Business Blog Readers are Looking for a Fix

“Can you email me the information?” is never a request any sales professional wants to hear, admits Paul Cherry, author of Questions That Sell.  What should the salesperson do? Agree, then clarify, is  his suggestion. Ask the prospect: “ What kind of information will be most useful to you? What are you looking to accomplish?”

Salespeople should look for certain key words in their prospects’ answers, Cherry says. Those words reveal if the “targets” have any real interest in the product or service.

“We are looking to:

  • achieve…
  • solve…
  • eliminate…
  • avoid…
  • secure…
  • improve…
  • fix…

For most business owners, when asked why they want to use social media, their answers come down to one thing – selling more stuff.  In fact, as internet marketing consultant Chris Garrett remarks, “The blogosphere is coming around to the idea that commerce is not necessarily evil, that in fact businesses need to make money and they do that by selling stuff.”

Effective blog content drip-drip-drips the necessary benefit-led, fact-filled, objection-busting content to your targeted audience, in such a way that they don’t feel they are being sold to, Garrett explains. His own way of describing the blogging sales cycle is as a series of small agreements, where the prospect clicks to the blog, reads content, subscribes to the blog, signs up for an e-newsletter, and finally decides to call or write.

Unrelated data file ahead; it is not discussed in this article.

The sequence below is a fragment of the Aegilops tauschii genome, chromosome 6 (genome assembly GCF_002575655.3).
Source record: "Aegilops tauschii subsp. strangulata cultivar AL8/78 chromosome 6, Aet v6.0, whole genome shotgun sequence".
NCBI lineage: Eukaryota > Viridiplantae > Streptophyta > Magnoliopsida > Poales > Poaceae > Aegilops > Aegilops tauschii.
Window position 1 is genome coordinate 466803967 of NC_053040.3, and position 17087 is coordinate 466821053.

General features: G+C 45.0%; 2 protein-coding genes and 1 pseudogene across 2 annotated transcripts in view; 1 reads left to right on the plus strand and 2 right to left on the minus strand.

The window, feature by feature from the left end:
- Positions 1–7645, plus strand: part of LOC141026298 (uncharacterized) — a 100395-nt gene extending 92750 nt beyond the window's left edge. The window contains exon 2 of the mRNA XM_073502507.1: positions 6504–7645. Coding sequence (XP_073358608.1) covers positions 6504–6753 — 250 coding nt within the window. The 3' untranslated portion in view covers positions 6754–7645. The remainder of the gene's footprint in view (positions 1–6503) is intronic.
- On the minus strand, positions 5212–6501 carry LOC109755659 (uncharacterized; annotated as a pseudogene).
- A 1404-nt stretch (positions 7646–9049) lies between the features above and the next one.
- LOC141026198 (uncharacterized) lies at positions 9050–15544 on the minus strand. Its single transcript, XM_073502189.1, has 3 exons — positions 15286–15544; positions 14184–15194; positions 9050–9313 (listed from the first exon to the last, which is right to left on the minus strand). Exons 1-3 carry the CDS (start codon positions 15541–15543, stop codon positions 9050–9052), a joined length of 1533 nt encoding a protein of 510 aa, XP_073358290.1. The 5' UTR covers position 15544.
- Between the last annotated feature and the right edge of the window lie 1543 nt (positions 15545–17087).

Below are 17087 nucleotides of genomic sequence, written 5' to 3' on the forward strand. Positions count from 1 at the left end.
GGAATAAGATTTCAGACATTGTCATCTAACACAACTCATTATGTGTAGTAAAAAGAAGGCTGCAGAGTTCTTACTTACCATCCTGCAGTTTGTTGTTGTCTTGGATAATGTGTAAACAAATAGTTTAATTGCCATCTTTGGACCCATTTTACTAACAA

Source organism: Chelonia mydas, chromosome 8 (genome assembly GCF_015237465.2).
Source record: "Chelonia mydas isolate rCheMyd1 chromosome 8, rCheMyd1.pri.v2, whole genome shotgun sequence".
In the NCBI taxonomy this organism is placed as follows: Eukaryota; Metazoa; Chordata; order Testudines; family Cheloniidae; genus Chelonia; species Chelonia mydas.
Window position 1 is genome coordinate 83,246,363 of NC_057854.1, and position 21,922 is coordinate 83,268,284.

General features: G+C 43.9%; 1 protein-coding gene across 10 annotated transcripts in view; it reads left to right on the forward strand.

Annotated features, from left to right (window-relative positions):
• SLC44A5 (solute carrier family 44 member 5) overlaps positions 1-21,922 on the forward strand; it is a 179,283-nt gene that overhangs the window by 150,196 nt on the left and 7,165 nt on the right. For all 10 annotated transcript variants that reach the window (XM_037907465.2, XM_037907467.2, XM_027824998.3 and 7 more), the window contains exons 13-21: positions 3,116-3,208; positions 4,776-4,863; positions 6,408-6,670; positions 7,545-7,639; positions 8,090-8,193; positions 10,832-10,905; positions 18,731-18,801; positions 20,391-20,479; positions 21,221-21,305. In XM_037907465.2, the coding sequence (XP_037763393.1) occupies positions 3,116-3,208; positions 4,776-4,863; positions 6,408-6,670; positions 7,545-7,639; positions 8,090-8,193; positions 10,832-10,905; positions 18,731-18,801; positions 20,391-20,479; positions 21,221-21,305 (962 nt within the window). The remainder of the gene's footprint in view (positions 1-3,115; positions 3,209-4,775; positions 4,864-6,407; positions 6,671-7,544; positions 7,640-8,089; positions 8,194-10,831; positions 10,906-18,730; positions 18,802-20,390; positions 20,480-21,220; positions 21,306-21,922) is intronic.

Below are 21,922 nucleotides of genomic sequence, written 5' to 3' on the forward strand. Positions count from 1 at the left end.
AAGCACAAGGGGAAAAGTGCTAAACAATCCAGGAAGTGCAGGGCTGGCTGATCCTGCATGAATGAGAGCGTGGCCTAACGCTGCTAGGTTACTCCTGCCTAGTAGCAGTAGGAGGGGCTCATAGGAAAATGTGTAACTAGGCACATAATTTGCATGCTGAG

Jeff Thrull, author of another sales training book, Exceptional Selling, advises sales professionals to act against type:, “When in doubt, so the opposite of what a salesperson would do.” The good news in blog marketing is the same as the good news Thrull describes as operative in direct selling. At Say It For You, I advise using blog posts to demonstrate the business owner’s or professional practitioner’s expertise, and to offer valuable tips to readers.

At Stage #1 of their search, what the majority of consumers are likely to have typed into the search bar are words describing:

  • Their need
  • Their problem
  • Their idea of the solution to their problem
  • A question

    In short, those searchers’ first encounter with your business or practice is based on their need for help to do the very things Paul Cherry named in his keyword list:  they want to achieve, eliminate, avoid, secure, improve, and FIX.

No, you’re not in their living room or on the phone with them, but, in order convert those “strangers” to friends and customers, then, address your blog posts to them, and write about how you can  help them do exactly those things.

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